Bart Heine, a Grade 8 and 9 English, drama and art teacher at F.P. Walshe school in Fort Macleod, is feeling the pinch. His Grade 9 drama class has an unworkable 35 students, while the senior high drama program has been cut altogether. Heine’s Grade 9 art class has 34 students. The art budget, cut in half two years ago, is now $500. With about 100 students registered in the art program, that works out to $5 per student. Parents subsidize the art program by $10 per child, for a whopping total of 15 bucks a year for art supplies—about enough to buy a 24-pack of Laurentian colouring pencils. Heine recounts the story of a student below average in all pursuits, both academic and physical, who one day handed him an extraordinary drawing. “I had no idea she could draw like that,” he says. “Here was a kid who had the ability to be the best at something, and we cut programs.”
Programs in the fine arts are especially hard hit. New trombones or canvases or stage lights are a low priority when money is in short supply for books or supplies. Why are the schools so strapped? Because school boards have been required to take last year’s mandated 14 per cent teacher salary increase out of existing funding.
In 2002, when over 21,000 of Alberta’s 32,000 teachers went on strike, the government ordered the teachers back to work. That order was overturned in the courts. An arbitration panel recommended a 14 per cent salary increase for teachers over two years, considerably higher than the 6 per cent the government had earmarked for teacher salaries. But this award has been a pyrrhic victory for the teaching profession. Teachers who had provisions in their collective agreements relating to class size or hours of instruction had these clauses stripped by government legislation. And instead of increasing funding to school boards, the government told the boards to take the mandated 14 per cent increase from existing funding.
The result is principals backed into corners. Says one about the funding choices she faces this year: “It’s books or band.”
School boards are responsible for distributing funds to individual schools in their district. Principals are responsible for paying the school’s bills, the largest of which is for teacher salaries (anywhere from 65 to 75 per cent of budget). The rest of the money is used for books, technology and supplies, which may or may not include paint brushes.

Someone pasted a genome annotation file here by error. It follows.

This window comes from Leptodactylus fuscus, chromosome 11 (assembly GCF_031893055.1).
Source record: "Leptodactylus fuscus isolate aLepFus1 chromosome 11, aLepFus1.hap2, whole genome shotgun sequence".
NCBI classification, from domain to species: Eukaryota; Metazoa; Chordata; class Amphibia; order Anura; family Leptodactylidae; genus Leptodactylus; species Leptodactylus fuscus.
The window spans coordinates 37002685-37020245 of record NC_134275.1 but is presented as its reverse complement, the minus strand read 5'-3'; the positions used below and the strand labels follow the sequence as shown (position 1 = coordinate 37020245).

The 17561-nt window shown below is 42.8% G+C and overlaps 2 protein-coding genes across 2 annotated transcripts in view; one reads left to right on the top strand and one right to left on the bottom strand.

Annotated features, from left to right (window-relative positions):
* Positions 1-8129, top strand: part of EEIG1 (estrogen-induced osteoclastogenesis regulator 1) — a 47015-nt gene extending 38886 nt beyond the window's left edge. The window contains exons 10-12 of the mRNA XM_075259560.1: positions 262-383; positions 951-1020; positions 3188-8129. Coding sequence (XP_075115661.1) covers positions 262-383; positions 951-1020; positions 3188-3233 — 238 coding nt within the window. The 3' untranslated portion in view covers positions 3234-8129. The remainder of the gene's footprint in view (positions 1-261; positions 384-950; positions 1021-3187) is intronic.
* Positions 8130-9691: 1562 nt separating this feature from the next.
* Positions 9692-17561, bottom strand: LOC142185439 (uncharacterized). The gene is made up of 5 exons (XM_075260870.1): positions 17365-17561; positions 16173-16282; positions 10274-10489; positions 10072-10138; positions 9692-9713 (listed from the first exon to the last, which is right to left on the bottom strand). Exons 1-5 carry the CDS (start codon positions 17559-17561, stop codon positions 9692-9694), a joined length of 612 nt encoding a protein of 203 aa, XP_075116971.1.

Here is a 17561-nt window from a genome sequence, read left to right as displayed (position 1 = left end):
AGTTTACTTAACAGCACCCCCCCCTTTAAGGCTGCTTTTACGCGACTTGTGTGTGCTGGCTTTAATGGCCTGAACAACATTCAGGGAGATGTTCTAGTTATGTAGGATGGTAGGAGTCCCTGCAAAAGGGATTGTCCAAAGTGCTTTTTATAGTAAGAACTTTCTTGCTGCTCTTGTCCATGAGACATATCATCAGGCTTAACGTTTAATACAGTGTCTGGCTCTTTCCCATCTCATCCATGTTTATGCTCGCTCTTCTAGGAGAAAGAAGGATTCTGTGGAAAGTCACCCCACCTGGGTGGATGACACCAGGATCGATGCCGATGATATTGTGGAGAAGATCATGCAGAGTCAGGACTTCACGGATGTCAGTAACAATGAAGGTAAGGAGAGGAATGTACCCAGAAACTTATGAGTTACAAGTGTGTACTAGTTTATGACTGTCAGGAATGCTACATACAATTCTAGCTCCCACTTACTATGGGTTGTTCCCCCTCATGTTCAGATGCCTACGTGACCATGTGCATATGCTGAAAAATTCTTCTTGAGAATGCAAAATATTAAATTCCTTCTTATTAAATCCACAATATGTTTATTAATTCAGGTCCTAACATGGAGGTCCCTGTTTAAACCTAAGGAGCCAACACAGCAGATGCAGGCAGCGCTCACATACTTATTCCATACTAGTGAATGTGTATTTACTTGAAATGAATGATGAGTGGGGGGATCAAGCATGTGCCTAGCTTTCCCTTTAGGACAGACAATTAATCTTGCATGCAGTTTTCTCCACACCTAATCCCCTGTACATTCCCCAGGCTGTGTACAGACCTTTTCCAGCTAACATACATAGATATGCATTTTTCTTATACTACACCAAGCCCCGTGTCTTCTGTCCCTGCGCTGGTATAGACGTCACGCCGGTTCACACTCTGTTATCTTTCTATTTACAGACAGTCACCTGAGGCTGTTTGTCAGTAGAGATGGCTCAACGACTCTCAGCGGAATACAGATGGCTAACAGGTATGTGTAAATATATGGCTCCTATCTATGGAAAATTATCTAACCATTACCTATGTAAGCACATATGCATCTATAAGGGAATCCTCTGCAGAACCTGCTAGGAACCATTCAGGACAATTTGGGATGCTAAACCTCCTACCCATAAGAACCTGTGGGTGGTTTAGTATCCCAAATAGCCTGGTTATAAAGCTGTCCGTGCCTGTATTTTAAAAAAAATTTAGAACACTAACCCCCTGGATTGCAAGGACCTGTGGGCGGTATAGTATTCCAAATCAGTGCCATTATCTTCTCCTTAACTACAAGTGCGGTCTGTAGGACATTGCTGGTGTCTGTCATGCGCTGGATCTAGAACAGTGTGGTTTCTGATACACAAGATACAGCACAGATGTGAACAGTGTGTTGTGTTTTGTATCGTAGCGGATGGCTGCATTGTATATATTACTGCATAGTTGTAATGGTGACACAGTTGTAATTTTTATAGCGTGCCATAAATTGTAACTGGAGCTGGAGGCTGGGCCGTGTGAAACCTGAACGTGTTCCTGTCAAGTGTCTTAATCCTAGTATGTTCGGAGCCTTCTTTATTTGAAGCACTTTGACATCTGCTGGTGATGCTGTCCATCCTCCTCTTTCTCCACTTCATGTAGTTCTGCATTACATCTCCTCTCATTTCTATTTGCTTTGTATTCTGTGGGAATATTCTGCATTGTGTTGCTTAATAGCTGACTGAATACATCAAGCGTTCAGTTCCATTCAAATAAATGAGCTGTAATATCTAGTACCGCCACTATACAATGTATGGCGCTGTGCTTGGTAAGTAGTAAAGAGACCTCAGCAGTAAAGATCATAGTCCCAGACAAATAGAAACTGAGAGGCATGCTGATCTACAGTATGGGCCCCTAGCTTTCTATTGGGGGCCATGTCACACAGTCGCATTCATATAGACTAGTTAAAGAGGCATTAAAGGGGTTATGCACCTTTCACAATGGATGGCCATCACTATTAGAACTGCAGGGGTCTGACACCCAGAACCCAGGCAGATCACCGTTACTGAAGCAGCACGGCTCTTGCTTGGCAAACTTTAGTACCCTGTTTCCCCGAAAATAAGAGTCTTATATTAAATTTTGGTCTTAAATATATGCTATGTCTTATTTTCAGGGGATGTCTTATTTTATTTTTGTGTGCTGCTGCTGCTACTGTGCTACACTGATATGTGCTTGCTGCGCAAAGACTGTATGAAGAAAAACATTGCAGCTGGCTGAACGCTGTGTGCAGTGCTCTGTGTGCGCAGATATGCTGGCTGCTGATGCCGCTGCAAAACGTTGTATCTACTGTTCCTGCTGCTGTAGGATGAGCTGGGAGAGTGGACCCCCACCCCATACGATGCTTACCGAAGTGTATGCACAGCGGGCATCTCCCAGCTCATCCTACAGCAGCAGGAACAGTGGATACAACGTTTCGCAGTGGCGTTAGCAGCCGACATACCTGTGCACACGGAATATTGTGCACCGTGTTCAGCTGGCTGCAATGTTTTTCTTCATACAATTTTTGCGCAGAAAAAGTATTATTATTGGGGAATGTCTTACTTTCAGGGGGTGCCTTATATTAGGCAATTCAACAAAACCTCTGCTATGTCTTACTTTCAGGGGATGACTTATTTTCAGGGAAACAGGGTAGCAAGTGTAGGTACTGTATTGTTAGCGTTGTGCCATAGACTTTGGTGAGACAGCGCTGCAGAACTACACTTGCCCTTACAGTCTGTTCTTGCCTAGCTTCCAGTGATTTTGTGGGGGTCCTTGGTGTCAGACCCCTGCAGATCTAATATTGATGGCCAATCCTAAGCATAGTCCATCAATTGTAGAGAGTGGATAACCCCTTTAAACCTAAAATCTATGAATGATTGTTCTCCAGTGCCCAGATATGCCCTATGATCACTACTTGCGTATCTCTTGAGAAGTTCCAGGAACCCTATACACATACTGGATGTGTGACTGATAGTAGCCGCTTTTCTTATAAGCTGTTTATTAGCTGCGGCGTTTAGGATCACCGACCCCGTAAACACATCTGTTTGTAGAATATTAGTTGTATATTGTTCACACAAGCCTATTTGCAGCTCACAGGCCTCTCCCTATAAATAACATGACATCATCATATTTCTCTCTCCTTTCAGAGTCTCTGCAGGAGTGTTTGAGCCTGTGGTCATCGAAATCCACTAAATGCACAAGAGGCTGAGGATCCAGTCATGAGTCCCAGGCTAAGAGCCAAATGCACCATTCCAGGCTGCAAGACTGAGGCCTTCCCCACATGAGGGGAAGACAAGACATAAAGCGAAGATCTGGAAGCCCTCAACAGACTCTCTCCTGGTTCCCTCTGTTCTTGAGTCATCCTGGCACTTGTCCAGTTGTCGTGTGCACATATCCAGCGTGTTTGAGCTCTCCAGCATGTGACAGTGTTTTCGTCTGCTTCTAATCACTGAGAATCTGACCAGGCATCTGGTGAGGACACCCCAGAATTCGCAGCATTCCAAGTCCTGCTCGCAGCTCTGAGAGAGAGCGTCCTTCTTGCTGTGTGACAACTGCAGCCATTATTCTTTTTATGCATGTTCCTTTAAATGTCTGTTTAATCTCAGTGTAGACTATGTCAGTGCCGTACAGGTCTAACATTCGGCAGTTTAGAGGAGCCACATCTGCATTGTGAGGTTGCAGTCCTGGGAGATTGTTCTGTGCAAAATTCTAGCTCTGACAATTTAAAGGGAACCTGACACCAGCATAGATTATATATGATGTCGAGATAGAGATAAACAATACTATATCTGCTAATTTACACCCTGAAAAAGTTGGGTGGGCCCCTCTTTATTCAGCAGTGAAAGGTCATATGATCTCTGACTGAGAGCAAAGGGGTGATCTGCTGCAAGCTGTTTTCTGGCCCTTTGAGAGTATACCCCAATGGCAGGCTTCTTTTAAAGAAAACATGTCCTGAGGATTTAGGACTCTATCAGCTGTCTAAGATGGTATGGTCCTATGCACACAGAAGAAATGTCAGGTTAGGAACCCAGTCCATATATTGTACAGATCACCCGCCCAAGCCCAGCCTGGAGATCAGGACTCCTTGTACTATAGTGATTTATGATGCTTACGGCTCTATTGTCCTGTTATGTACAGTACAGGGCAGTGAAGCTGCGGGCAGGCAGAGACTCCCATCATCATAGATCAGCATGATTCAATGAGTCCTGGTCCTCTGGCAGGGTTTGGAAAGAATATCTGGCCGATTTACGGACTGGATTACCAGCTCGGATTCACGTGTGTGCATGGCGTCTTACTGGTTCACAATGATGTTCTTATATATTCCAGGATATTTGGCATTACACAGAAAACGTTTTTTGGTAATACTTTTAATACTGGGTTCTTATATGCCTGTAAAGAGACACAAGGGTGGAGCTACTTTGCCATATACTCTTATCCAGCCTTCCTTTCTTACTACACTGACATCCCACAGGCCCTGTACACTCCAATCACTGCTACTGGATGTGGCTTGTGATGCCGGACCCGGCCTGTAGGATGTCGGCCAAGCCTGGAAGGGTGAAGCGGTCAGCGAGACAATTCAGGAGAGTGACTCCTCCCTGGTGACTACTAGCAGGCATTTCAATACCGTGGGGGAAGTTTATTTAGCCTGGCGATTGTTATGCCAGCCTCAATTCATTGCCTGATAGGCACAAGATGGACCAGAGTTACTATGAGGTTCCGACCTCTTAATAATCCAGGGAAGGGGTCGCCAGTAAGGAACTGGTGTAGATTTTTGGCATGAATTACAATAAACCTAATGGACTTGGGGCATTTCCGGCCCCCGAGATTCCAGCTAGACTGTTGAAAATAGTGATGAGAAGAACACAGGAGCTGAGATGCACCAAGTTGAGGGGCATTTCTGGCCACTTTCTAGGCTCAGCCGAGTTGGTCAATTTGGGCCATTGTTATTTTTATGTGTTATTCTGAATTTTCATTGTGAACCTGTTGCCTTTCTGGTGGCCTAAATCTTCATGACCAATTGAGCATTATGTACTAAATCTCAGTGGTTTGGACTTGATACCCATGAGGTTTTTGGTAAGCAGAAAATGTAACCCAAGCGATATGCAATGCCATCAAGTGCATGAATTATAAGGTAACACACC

School boards in Alberta used to have taxing authority—if a particular facility or service was needed, taxes could be raised locally to pay for it. Now, the province is the sole source of money for school boards, which act like middlemen. In this way, the government can deflect criticism from itself and point the finger at boards for layoffs and spending decisions. As one rural principal, who wishes to remain anonymous, told me, “Alberta Learning has been quite adept at shifting the blame by keeping control of the money but devolving the responsibility for decision making. If a band program dies, it looks like the decision was made at the local level.”
Many artists in this society struggle to eke out a living and often are forced to create their art outside of their “real” jobs. A certain mistrust of creativity festers in this culture, and there has been a historical tendency on the part of essential institutions like the provincial government to hold the arts in some degree of mistrust—creativity being the opposite of passivity and therefore anathema to order. Further, prejudice against pleasure still holds sway in general public perceptions of learning and schooling, despite the myriad studies that say that learning is best accomplished through stimulating—dare I say enjoyable—activity. Now I wouldn’t want to suggest that our educational system is run by a bunch of purse-lipped, Dickensian Mr. Gradgrinds, but with an emphasis on standardized tests, buzzwords like accountability and efficiency, cutbacks and crowded class- rooms, fine arts can be seen as unessential frills.
School districts used to own and maintain their own art equipment, but as resources have dwindled, the onus has fallen on parents to buy these things, particularly musical instruments—difficult for many. The result is fundraising campaigns, which give an advantage to more affluent areas and reinforce the notion of the arts as a mere hobby. “Fundraising tends to undervalue the whole attitude towards the arts,” a principal says. “Alberta Learning used to support teacher in-service to a high degree, but that has waned. All costs are now picked up by schools—another blow for the arts… It hurts to have to be the one making these decisions, having to cut programs that you know are valuable. We are forced to compromise all the time.”